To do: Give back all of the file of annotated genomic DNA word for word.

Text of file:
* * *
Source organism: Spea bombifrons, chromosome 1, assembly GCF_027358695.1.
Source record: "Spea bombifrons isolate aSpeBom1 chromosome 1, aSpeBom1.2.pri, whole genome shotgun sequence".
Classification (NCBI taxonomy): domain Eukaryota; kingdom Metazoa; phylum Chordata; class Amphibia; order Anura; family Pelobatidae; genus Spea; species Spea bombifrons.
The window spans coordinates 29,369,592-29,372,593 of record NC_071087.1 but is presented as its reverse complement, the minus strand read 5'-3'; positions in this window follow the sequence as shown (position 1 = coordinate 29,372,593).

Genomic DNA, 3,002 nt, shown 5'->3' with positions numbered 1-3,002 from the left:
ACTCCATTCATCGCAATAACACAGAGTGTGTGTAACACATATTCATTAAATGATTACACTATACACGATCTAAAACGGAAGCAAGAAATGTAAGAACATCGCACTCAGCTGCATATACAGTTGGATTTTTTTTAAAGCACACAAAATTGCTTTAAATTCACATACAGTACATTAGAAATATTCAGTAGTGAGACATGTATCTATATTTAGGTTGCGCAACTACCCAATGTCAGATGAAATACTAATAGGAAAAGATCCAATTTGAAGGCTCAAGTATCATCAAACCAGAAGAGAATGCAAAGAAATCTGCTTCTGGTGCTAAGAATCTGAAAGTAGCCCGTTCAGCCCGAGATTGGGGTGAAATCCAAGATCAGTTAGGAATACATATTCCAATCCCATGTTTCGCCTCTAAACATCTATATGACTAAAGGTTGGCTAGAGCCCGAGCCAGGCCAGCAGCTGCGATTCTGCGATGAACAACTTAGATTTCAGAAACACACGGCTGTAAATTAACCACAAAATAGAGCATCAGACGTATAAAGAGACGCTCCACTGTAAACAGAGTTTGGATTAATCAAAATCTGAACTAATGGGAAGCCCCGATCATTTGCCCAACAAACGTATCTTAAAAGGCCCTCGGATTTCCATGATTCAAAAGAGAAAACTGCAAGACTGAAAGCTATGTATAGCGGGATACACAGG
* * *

Source organism: Spea bombifrons, chromosome 1, assembly GCF_027358695.1.
Source record: "Spea bombifrons isolate aSpeBom1 chromosome 1, aSpeBom1.2.pri, whole genome shotgun sequence".
Classification (NCBI taxonomy): domain Eukaryota; kingdom Metazoa; phylum Chordata; class Amphibia; order Anura; family Pelobatidae; genus Spea; species Spea bombifrons.
The window spans coordinates 29,369,592-29,372,593 of record NC_071087.1 but is presented as its reverse complement, the minus strand read 5'-3'; positions in this window follow the sequence as shown (position 1 = coordinate 29,372,593).

Genomic DNA, 3,002 nt, shown 5'->3' with positions numbered 1-3,002 from the left:
ACTCCATTCATCGCAATAACACAGAGTGTGTGTAACACATATTCATTAAATGATTACACTATACACGATCTAAAACGGAAGCAAGAAATGTAAGAACATCGCACTCAGCTGCATATACAGTTGGATTTTTTTTAAAGCACACAAAATTGCTTTAAATTCACATACAGTACATTAGAAATATTCAGTAGTGAGACATGTATCTATATTTAGGTTGCGCAACTACCCAATGTCAGATGAAATACTAATAGGAAAAGATCCAATTTGAAGGCTCAAGTATCATCAAACCAGAAGAGAATGCAAAGAAATCTGCTTCTGGTGCTAAGAATCTGAAAGTAGCCCGTTCAGCCCGAGATTGGGGTGAAATCCAAGATCAGTTAGGAATACATATTCCAATCCCATGTTTCGCCTCTAAACATCTATATGACTAAAGGTTGGCTAGAGCCCGAGCCAGGCCAGCAGCTGCGATTCTGCGATGAACAACTTAGATTTCAGAAACACACGGCTGTAAATTAACCACAAAATAGAGCATCAGACGTATAAAGAGACGCTCCACTGTAAACAGAGTTTGGATTAATCAAAATCTGAACTAATGGGAAGCCCCGATCATTTGCCCAACAAACGTATCTTAAAAGGCCCTCGGATTTCCATGATTCAAAAGAGAAAACTGCAAGACTGAAAGCTATGTATAGCGGGATACACAGG